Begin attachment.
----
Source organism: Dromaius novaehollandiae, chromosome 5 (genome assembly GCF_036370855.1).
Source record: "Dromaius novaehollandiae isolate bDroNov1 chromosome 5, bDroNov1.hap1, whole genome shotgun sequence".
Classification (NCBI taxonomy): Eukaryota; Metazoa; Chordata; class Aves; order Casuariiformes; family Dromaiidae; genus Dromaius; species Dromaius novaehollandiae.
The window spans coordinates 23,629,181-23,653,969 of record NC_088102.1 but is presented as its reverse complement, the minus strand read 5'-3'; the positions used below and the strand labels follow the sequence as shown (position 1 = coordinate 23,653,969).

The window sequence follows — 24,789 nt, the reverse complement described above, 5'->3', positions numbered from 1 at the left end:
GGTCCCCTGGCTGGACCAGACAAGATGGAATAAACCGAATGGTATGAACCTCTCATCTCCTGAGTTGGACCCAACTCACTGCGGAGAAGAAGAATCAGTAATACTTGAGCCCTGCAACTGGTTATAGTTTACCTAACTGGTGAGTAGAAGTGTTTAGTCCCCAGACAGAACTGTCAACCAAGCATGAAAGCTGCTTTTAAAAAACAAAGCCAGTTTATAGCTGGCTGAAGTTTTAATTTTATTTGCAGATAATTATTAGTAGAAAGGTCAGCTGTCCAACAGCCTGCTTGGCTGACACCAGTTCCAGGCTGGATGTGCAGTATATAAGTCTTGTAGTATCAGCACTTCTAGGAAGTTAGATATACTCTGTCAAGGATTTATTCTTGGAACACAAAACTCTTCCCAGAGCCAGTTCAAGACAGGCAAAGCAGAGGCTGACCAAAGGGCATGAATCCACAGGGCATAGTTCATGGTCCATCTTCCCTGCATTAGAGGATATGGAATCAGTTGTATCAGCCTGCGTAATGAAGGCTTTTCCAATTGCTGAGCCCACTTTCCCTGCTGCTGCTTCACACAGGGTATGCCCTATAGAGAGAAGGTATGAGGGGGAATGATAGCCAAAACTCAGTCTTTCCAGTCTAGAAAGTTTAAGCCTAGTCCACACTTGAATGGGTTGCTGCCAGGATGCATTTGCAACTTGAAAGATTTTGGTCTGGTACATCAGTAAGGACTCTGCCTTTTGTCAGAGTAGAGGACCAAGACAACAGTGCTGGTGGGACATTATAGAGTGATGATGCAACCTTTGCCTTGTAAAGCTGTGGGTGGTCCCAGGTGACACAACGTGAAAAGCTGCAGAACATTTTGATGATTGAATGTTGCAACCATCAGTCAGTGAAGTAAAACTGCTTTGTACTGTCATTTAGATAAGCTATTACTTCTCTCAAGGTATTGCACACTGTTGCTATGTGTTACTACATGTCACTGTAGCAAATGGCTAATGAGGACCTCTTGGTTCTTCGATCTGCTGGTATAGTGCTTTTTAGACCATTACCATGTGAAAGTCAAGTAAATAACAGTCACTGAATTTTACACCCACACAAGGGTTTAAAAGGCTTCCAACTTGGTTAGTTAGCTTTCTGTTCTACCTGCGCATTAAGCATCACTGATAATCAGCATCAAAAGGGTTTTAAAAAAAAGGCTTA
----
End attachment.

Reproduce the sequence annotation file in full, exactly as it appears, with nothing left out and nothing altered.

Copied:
Source organism: Dromaius novaehollandiae, chromosome 5 (genome assembly GCF_036370855.1).
Source record: "Dromaius novaehollandiae isolate bDroNov1 chromosome 5, bDroNov1.hap1, whole genome shotgun sequence".
Classification (NCBI taxonomy): Eukaryota; Metazoa; Chordata; class Aves; order Casuariiformes; family Dromaiidae; genus Dromaius; species Dromaius novaehollandiae.
The window spans coordinates 23,629,181-23,653,969 of record NC_088102.1 but is presented as its reverse complement, the minus strand read 5'-3'; the positions used below and the strand labels follow the sequence as shown (position 1 = coordinate 23,653,969).

The window sequence follows — 24,789 nt, the reverse complement described above, 5'->3', positions numbered from 1 at the left end:
GGTCCCCTGGCTGGACCAGACAAGATGGAATAAACCGAATGGTATGAACCTCTCATCTCCTGAGTTGGACCCAACTCACTGCGGAGAAGAAGAATCAGTAATACTTGAGCCCTGCAACTGGTTATAGTTTACCTAACTGGTGAGTAGAAGTGTTTAGTCCCCAGACAGAACTGTCAACCAAGCATGAAAGCTGCTTTTAAAAAACAAAGCCAGTTTATAGCTGGCTGAAGTTTTAATTTTATTTGCAGATAATTATTAGTAGAAAGGTCAGCTGTCCAACAGCCTGCTTGGCTGACACCAGTTCCAGGCTGGATGTGCAGTATATAAGTCTTGTAGTATCAGCACTTCTAGGAAGTTAGATATACTCTGTCAAGGATTTATTCTTGGAACACAAAACTCTTCCCAGAGCCAGTTCAAGACAGGCAAAGCAGAGGCTGACCAAAGGGCATGAATCCACAGGGCATAGTTCATGGTCCATCTTCCCTGCATTAGAGGATATGGAATCAGTTGTATCAGCCTGCGTAATGAAGGCTTTTCCAATTGCTGAGCCCACTTTCCCTGCTGCTGCTTCACACAGGGTATGCCCTATAGAGAGAAGGTATGAGGGGGAATGATAGCCAAAACTCAGTCTTTCCAGTCTAGAAAGTTTAAGCCTAGTCCACACTTGAATGGGTTGCTGCCAGGATGCATTTGCAACTTGAAAGATTTTGGTCTGGTACATCAGTAAGGACTCTGCCTTTTGTCAGAGTAGAGGACCAAGACAACAGTGCTGGTGGGACATTATAGAGTGATGATGCAACCTTTGCCTTGTAAAGCTGTGGGTGGTCCCAGGTGACACAACGTGAAAAGCTGCAGAACATTTTGATGATTGAATGTTGCAACCATCAGTCAGTGAAGTAAAACTGCTTTGTACTGTCATTTAGATAAGCTATTACTTCTCTCAAGGTATTGCACACTGTTGCTATGTGTTACTACATGTCACTGTAGCAAATGGCTAATGAGGACCTCTTGGTTCTTCGATCTGCTGGTATAGTGCTTTTTAGACCATTACCATGTGAAAGTCAAGTAAATAACAGTCACTGAATTTTACACCCACACAAGGGTTTAAAAGGCTTCCAACTTGGTTAGTTAGCTTTCTGTTCTACCTGCGCATTAAGCATCACTGATAATCAGCATCAAAAGGGTTTTAAAAAAAAGGCTTA